A DISCOVERY OF WITCHES

Deborah Harkness

In a sparkling debut, A Discovery of Witches became the "it" book of early 2011, bringing Deborah Harkness into the spotlight and galvanizing fans around the world. In this tale of passion and obsession, Diana Bishop, a young scholar and the descendant of witches, discovers a long-lost and enchanted alchemical manuscript deep in Oxford’s Bodleian Library. Its reappearance summons a fantastical underworld, which she navigates with her leading man, vampire geneticist Matthew Clairmont. Harkness has created a universe to rival those of Anne Rice, Diana Gabaldon, and Elizabeth Kostova, and she adds a scholar’s depth to this riveting story of magic and suspense.

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In a sparkling debut, A Discovery of Witches became the "it" book of early 2011, bringing Deborah Harkness into the spotlight and galvanizing fans around the world. In this tale of passion and obsession, Diana Bishop, a young scholar and the descendant of witches, discovers a long-lost and enchanted alchemical manuscript deep in Oxford’s Bodleian Library. Its reappearance summons a fantastical underworld, which she navigates with her leading man, vampire geneticist Matthew Clairmont. Harkness has created a universe to rival those of Anne Rice, Diana Gabaldon, and Elizabeth Kostova, and she adds a scholar’s depth to this riveting story of magic and suspense. And the story continues in Book Two, Shadow of Night.

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  • Penguin
  • Paperback
  • December 2011
  • 592 Pages
  • 9780143119685

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About Deborah Harkness

Deborah Harkness is a scholar and writer specializing in the history of science and medicine. She has received numerous awards, including Fulbright, Guggenheim, and National Humanities Center fellowships. Currently a professor of history at the University of Southern California, her most recent academic publication is The Jewel House: Elizabethan London and the Scientific Revolution. This is her first novel.

Praise

"A wonderfully imaginative grown-up fantasy with all the magic of Harry Potter and Twilight."People

"Intelligent and off-the-wall, it will be irresistible to Twilight fans."The Sunday Times

"A bubbling cauldron of illicit desire…all the ingredients for an assured saga that blends romance with fantasy."Daily Mail

"An inventive addition to the supernatural craze… Historian Harkness’s racy paranormal romance has exciting amounts of spells, kisses and battles, and is recounted with enchanting, page-turning panache."Marie Claire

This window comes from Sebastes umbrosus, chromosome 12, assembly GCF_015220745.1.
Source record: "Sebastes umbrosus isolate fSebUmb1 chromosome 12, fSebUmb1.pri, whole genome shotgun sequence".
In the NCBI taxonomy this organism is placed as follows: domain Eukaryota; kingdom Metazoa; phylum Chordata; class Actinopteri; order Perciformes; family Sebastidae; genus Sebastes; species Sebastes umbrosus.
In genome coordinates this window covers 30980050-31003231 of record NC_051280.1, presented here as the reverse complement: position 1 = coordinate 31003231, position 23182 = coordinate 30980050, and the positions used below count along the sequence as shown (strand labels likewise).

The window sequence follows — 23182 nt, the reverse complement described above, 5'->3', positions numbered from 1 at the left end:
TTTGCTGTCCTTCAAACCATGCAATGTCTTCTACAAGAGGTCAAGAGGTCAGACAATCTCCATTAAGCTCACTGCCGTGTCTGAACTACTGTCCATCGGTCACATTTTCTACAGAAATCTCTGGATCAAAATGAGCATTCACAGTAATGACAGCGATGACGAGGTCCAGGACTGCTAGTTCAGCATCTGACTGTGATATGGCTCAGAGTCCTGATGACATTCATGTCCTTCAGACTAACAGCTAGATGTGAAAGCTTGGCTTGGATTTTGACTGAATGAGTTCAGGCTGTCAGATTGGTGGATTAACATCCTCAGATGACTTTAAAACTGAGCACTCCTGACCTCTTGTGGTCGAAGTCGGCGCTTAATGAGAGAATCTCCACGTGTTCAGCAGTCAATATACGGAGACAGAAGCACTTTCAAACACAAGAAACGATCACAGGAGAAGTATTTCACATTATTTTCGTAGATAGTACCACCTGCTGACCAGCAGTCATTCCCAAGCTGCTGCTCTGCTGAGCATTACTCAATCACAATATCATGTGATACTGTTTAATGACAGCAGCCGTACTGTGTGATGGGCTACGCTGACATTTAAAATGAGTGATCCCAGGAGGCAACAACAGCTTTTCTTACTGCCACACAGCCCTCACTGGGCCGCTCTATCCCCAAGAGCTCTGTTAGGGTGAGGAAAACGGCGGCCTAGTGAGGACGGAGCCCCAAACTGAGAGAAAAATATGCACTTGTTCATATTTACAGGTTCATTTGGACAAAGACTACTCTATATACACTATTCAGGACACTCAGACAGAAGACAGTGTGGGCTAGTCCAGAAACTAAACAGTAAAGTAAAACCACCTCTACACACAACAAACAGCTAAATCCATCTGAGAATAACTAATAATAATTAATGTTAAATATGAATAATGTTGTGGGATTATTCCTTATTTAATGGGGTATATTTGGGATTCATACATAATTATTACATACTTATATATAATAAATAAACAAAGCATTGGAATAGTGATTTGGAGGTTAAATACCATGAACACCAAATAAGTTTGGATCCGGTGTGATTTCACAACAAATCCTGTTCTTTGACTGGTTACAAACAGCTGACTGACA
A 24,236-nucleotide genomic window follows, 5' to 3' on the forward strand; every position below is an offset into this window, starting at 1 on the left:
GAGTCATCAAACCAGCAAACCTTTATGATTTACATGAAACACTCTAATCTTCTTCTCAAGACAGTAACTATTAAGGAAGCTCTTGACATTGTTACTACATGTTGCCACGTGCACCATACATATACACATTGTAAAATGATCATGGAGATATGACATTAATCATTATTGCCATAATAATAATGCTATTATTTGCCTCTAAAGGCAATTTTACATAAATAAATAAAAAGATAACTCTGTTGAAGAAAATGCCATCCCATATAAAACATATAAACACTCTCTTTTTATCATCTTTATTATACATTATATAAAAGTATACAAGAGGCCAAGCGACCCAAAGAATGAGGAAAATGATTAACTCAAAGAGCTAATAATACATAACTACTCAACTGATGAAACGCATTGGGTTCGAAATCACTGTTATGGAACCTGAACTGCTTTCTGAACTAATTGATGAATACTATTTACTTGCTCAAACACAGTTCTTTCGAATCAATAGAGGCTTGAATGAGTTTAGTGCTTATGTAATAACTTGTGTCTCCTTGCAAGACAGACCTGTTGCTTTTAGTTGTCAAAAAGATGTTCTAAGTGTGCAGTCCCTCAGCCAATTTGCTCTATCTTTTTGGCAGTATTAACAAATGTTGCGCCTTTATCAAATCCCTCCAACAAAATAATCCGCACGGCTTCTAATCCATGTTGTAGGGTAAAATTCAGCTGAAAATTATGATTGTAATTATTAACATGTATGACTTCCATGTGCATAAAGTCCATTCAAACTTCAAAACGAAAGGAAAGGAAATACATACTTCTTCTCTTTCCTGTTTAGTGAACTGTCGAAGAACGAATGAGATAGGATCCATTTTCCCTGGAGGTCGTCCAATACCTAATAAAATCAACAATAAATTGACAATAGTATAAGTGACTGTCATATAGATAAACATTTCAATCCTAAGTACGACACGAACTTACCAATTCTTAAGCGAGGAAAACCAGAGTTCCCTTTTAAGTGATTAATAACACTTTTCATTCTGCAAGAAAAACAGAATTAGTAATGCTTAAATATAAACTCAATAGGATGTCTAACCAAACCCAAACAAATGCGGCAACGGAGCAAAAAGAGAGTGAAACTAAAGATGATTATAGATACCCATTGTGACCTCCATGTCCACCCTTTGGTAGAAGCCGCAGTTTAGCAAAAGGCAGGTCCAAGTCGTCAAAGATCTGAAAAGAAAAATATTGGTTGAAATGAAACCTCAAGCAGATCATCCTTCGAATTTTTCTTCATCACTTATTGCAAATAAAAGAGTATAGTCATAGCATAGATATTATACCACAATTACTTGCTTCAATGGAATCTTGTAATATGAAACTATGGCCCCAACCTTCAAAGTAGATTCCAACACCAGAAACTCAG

Discussion Questions

Diana’s mother says that fear is “the strongest force on earth” (p.5). What does she mean? Do you agree?

Early in the novel, Harkness describes the typical personalities and physical traits of daemons, witches, and vampires. If you could be any one of these beings, which would you choose and why?

Who is the Congregation? Is it a force for good or a force for evil?

What happened to Diana’s parents? What were they trying to hide?

Diana studies alchemy, which she defines as a type of “science with magic” (p. 73) used to explore and understand unexplained phenomena. Do you use astrology, fortune-telling, or ESP to provide a deeper understanding of events in your own life?

Why is Diana and Matthew’s love forbidden? Have you ever loved someone whom your family or friends thought was inappropriate? How did their reaction influence your feelings?

Most of the book is told from Diana’s perspective, yet a few chapters are written in the third person. Why? What feature or purpose unites those chapters?

Diana and Matthew travel back to the sixteenth century. If you had the power to time walk, as she does, what period in history would you visit?

In chapter 31, Diana remembers the bedtime story her mother told her as a child. In what ways does that story foreshadow the events of Diana’s life?

Harkness presents the use of witchcraft not only as an otherworldly ability but also as a part of everyday life; for example, Diana uses a spell to fix her washing machine. Which example of the novel’s blending of the magical with the mundane did you find most entertaining or creative? If you could use magic in your daily life, what would you use it for?

Look at the last page of the book. What is the significance of the blood and mercury? What is the reason behind the sense of relief felt in the house? What does the last sentence of the book mean?